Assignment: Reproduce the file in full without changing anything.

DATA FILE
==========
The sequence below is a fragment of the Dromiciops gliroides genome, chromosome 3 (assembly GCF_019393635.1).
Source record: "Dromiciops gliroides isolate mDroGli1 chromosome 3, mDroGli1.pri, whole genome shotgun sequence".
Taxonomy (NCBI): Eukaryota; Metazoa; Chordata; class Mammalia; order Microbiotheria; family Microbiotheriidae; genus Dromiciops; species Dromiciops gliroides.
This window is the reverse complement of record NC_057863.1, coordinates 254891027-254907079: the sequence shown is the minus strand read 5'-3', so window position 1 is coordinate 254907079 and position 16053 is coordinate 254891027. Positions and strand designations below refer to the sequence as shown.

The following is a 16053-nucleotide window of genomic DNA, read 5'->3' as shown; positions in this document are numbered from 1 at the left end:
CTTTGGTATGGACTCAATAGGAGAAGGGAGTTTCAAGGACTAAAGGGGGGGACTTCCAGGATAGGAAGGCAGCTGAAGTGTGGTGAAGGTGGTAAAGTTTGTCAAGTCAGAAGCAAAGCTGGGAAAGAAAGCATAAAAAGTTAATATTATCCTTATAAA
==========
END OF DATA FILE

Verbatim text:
The sequence below is a fragment of the Dromiciops gliroides genome, chromosome 3 (assembly GCF_019393635.1).
Source record: "Dromiciops gliroides isolate mDroGli1 chromosome 3, mDroGli1.pri, whole genome shotgun sequence".
Taxonomy (NCBI): Eukaryota; Metazoa; Chordata; class Mammalia; order Microbiotheria; family Microbiotheriidae; genus Dromiciops; species Dromiciops gliroides.
This window is the reverse complement of record NC_057863.1, coordinates 254891027-254907079: the sequence shown is the minus strand read 5'-3', so window position 1 is coordinate 254907079 and position 16053 is coordinate 254891027. Positions and strand designations below refer to the sequence as shown.

The following is a 16053-nucleotide window of genomic DNA, read 5'->3' as shown; positions in this document are numbered from 1 at the left end:
CTTTGGTATGGACTCAATAGGAGAAGGGAGTTTCAAGGACTAAAGGGGGGGACTTCCAGGATAGGAAGGCAGCTGAAGTGTGGTGAAGGTGGTAAAGTTTGTCAAGTCAGAAGCAAAGCTGGGAAAGAAAGCATAAAAAGTTAATATTATCCTTATAAA